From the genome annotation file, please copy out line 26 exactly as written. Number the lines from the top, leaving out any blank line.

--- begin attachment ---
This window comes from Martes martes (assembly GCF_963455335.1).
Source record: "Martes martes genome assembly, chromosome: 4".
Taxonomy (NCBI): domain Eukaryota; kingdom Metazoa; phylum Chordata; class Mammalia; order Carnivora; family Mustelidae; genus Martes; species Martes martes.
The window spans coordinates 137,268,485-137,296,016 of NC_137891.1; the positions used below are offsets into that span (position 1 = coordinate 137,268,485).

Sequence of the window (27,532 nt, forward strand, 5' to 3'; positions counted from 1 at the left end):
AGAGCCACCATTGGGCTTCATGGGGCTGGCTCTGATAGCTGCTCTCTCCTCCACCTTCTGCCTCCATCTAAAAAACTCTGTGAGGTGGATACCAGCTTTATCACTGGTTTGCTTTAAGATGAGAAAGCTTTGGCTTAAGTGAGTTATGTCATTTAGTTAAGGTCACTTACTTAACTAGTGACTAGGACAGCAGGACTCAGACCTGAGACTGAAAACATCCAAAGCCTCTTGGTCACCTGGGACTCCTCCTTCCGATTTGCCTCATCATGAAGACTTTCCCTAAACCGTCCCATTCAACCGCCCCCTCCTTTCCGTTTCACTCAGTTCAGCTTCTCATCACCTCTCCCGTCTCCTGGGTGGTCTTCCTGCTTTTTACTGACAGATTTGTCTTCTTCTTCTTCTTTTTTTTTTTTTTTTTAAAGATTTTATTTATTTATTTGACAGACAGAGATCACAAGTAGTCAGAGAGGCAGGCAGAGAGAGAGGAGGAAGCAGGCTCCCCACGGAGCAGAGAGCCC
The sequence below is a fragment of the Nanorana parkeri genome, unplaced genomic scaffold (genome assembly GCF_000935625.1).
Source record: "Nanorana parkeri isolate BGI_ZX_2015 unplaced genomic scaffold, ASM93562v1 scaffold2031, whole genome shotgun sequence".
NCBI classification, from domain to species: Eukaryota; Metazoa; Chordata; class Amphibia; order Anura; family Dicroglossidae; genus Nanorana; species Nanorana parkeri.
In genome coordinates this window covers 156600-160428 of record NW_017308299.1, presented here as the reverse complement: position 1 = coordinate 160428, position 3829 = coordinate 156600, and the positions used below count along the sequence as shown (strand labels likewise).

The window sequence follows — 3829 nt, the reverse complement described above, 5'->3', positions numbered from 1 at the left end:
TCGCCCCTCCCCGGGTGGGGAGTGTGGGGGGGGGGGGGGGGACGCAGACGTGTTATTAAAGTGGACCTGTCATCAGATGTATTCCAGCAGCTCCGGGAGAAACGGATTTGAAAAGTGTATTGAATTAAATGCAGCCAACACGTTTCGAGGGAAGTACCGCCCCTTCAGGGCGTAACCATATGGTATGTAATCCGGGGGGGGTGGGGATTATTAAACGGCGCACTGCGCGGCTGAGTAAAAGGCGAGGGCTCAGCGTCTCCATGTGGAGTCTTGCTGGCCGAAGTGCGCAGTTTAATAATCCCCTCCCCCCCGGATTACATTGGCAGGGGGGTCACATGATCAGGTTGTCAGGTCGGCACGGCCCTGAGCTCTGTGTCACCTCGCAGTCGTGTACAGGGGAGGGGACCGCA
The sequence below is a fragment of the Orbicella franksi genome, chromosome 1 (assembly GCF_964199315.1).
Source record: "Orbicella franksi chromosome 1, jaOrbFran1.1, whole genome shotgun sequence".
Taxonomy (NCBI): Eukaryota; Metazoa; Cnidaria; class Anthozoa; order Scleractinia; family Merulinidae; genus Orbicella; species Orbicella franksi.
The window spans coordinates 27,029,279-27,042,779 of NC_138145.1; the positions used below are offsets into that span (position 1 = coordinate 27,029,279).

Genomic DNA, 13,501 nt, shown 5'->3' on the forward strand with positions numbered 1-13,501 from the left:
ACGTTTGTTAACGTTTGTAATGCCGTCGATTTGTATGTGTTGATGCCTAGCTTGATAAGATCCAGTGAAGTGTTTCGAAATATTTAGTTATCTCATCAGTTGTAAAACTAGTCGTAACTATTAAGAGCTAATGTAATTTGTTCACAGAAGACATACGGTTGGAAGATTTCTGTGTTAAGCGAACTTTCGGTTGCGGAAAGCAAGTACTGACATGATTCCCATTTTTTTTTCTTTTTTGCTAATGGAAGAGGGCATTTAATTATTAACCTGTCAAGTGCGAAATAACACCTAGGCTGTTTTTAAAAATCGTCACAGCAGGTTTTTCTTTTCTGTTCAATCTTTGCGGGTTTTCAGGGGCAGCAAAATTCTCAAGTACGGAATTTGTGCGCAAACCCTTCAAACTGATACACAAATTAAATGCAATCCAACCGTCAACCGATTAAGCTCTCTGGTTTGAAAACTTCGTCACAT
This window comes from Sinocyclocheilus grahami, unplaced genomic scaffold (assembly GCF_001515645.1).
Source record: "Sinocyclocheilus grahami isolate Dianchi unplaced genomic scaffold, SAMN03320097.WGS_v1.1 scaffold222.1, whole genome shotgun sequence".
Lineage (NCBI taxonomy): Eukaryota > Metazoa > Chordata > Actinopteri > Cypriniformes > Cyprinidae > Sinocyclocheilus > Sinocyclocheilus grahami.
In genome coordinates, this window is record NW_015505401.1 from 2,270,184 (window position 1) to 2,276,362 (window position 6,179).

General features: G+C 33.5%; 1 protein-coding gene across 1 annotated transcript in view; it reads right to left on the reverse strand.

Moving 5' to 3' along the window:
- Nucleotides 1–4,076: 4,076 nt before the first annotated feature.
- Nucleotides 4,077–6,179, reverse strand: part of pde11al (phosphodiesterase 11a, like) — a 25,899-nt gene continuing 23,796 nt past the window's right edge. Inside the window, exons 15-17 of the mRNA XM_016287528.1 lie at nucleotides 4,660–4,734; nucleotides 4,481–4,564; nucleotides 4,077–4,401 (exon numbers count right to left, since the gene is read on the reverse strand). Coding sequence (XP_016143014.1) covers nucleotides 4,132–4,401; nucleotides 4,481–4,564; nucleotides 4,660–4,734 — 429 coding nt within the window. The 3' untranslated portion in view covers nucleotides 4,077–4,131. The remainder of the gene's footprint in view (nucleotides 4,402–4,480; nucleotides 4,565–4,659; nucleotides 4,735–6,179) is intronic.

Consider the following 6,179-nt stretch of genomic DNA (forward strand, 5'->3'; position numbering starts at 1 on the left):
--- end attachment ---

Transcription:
- Nucleotides 4,077–6,179, reverse strand: part of pde11al (phosphodiesterase 11a, like) — a 25,899-nt gene continuing 23,796 nt past the window's right edge. Inside the window, exons 15-17 of the mRNA XM_016287528.1 lie at nucleotides 4,660–4,734; nucleotides 4,481–4,564; nucleotides 4,077–4,401 (exon numbers count right to left, since the gene is read on the reverse strand). Coding sequence (XP_016143014.1) covers nucleotides 4,132–4,401; nucleotides 4,481–4,564; nucleotides 4,660–4,734 — 429 coding nt within the window. The 3' untranslated portion in view covers nucleotides 4,077–4,131. The remainder of the gene's footprint in view (nucleotides 4,402–4,480; nucleotides 4,565–4,659; nucleotides 4,735–6,179) is intronic.